If the features of this crisis are indeed the will to power, terror, the replacement of real man by political and historical man, the reign of abstractions and fatality, futureless solitude—and if we wish to resolve this crisis—these are features we must change. And our generation found itself facing this huge problem, with all its negations. So it was from those very negations that it had to draw the strength to struggle. It was quite useless to tell us, “You must believe in God, or Plato, or Marx,” because we precisely did not have that kind of faith. The only question was to know if we were going to accept this world in which it was no longer possible to be anything but victim or executioner. And, of course, we wanted to be neither, since we knew at the bottom of our hearts that this dis- tinction was illusory; and that ultimately there were no longer any- thing but victims, and that murderers and those they killed were eventually reunited in the same defeat. However, the problem was no longer whether or not to accept this condition and the world, but to know what reason we might have for opposing it.
This is why we sought a reason in our revolt itself, which had led us—for no apparent reason—to opt for the struggle against evil. And we thus understood that we had revolted not just for ourselves, but for something that was common to all men.
How was this?
In this world stripped of values, in this desert of the heart in which we lived, what did our revolt actually mean? It made us into men who said “no.” But we were at the same time men who said “yes.” We said “no” to that world, to its essential absurdity, to the abstractions which threatened us, to the civilization of death being prepared for us. By saying “no” we affirmed that things had gone on long enough; that there was a limit which could not be crossed. But at the same time we affirmed everything below
that limit; we affirmed that there was something in us which rejected what was outrageous, and which could no longer be humiliated. And natu- rally that was a contradiction which could not fail to make us reflect. We thought that the world was living and struggling without real values. But all the same we were struggling against Germany. The Frenchmen of the Resistance whom I knew, and who used to read Montaigne on the train while carrying leaflets, proved that in our country, at least, it was possible to understand skeptics at the same time as having an idea of honor. And consequently, by the very fact of living, hoping and struggling, we were all affirming something.
But did that something have a general value? Did it go beyond an individual opinion? Could it serve as a rule of conduct? The answer is very simple. The men I am referring to were ready to die in the course of their revolt. And that death proved that they were sacri- ficing themselves for the sake of a virtue which transcended their personal existence and went beyond their individual fate. What we rebels were defending against a hostile fate was a value common to all men. When men were tortured in front of a cleaner, when ears were methodically ripped, when mothers were forced to con- demn their own children to death, when decent men were buried like swine, those rebels judged that something in them was being negated, something that did not belong just to them, but was a com- mon good in which men have a ready-made solidarity.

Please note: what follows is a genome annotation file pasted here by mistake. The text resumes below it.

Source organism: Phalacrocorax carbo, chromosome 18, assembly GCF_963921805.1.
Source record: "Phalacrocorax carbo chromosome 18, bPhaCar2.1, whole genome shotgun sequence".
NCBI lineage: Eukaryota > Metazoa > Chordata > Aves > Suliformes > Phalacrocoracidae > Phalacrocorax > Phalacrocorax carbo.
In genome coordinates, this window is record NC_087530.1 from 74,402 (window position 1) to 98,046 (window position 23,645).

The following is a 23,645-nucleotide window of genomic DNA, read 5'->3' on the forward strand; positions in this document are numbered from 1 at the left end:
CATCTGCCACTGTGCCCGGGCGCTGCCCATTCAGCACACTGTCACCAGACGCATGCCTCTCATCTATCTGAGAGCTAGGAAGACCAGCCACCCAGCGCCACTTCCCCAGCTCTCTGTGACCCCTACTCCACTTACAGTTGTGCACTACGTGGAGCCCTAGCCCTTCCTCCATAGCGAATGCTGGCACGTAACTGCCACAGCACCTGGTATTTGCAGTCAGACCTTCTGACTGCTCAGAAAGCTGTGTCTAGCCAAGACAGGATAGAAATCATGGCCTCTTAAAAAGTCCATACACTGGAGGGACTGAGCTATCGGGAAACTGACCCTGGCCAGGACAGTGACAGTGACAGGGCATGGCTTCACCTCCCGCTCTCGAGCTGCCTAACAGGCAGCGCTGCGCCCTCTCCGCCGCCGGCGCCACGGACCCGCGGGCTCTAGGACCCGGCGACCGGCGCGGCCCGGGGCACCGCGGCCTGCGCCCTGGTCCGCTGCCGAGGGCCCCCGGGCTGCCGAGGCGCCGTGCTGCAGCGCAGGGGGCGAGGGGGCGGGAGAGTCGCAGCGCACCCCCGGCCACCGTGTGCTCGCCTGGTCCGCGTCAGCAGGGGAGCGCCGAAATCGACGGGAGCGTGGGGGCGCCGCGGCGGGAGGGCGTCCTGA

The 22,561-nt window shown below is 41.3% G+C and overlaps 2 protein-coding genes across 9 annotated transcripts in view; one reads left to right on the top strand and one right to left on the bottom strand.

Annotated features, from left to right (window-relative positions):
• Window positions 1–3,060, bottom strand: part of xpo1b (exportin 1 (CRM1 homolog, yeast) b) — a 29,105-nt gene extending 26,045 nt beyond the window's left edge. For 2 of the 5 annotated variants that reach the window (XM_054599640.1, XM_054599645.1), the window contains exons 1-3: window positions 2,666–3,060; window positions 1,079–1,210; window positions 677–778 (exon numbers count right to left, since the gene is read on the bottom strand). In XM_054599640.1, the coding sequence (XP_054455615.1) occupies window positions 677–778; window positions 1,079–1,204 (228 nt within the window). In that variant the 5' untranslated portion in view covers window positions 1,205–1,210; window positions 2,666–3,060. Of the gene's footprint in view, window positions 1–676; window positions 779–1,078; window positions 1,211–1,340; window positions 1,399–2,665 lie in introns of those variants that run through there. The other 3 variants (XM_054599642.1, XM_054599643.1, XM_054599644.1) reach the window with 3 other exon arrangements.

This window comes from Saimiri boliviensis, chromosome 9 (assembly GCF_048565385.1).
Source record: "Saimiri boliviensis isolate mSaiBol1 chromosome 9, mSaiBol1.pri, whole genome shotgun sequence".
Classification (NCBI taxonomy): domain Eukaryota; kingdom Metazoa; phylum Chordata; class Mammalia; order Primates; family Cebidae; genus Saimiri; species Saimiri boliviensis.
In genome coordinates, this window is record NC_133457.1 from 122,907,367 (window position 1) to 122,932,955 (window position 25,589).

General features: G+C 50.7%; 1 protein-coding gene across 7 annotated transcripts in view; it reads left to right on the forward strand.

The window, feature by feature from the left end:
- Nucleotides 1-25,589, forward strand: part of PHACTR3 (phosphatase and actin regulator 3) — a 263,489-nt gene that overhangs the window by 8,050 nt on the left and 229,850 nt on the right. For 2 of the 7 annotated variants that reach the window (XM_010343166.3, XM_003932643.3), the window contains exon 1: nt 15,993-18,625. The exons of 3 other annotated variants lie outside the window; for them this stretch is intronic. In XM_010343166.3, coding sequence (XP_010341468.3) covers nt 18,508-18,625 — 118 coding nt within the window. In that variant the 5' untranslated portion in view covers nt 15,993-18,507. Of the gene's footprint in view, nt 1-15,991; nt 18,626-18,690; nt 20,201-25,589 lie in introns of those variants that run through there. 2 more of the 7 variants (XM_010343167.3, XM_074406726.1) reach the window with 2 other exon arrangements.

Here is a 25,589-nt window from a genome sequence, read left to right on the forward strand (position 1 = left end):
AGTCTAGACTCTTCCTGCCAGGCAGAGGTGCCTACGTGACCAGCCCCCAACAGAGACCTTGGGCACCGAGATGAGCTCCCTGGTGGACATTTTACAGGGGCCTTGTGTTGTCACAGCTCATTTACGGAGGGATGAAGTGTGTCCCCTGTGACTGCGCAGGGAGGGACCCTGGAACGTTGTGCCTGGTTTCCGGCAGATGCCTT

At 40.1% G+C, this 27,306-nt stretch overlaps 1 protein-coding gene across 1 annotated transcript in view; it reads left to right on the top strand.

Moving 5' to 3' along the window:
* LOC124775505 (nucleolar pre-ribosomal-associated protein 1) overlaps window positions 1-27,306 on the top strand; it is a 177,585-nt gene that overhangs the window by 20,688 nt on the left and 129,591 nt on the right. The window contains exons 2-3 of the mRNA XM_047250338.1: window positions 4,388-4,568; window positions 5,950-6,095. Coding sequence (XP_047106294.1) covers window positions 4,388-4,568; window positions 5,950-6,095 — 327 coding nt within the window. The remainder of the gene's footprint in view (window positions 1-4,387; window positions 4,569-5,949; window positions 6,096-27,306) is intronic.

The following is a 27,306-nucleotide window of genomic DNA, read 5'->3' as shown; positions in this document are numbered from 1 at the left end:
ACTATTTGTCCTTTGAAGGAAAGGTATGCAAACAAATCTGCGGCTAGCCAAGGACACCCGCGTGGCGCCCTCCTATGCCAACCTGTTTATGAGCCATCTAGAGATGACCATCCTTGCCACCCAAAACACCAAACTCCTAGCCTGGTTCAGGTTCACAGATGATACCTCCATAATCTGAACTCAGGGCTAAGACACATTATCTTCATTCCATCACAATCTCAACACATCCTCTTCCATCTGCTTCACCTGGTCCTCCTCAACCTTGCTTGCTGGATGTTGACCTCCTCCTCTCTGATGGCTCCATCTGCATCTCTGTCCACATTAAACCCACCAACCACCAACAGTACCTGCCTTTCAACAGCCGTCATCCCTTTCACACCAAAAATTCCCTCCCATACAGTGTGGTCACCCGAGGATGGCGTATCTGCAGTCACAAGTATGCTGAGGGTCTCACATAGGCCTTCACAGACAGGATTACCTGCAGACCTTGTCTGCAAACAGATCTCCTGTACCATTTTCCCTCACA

Yes, it was the great lesson of those terrible years that the injury done to a student in Prague affected a worker from the Paris sub- urbs, and that the blood shed somewhere on the banks of a river in Central Europe would bring a Texas farmer to shed his own on the soil of those Ardennes which he now saw for the first time. And that itself was absurd and crazy—impossible, almost, to imagine. But at the same time, in that absurdity there was this lesson that we were in a collective tragedy, where what was at stake was a common dig- nity, a shared human communion, which had to be defended and maintained. Thenceforth we knew how to act; and we learned how, in the most absolute moral destitution, man can find values capable of regulating his conduct. For if this shared communication among men, in mutual acknowledgment of their dignity, was truth, then it was that very communication which we had to serve.
And in order to maintain this communication, men had to be free, since there is nothing in common between a master and a slave, and it is impossible to speak and communicate with a man enslaved. Yes, servitude is a silence and the most terrible of all.
And in order to maintain this communication, we had to make injustice disappear, because there is no contact between the oppressed and the profiteer. Envy too belongs to the realm of silence.
And in order to maintain this communication, we had to out- law lying and violence, for the man who lies shuts himself off from other men, and the one who tortures and coerces imposes defini- tive silence. Thus from the “no” asserted by the very activity of our revolt we derived an ethics of freedom and sincerity. Yes, it was that very communication with which we had to combat the world of murder. This is what we now knew, and what we must retain today in order to defend ourselves from murder. Which is why, we now know, we must struggle against injustice, servitude and terror, because those three scourges are the ones causing silence to prevail among men, erecting barriers between them, hiding them from one another and preventing them from finding the one value that might save them from this despairing world, which is the long fraternity of men struggling against their fate. After this long night, now and at last we know what we must do, confronted by this world torn apart by its crisis.
What must we do? We must:
1. Call things by their name and face up to the fact that we are killing millions of men whenever we agree to think certain thoughts. A person does not think badly because he is a murderer. He is a murderer because he thinks badly. So he can be a murderer without apparently ever having killed. And so we are all more or less mur- derers. Hence, the first thing to do is purely and simply to reject by thought and by action every form of realist, fatalist thought.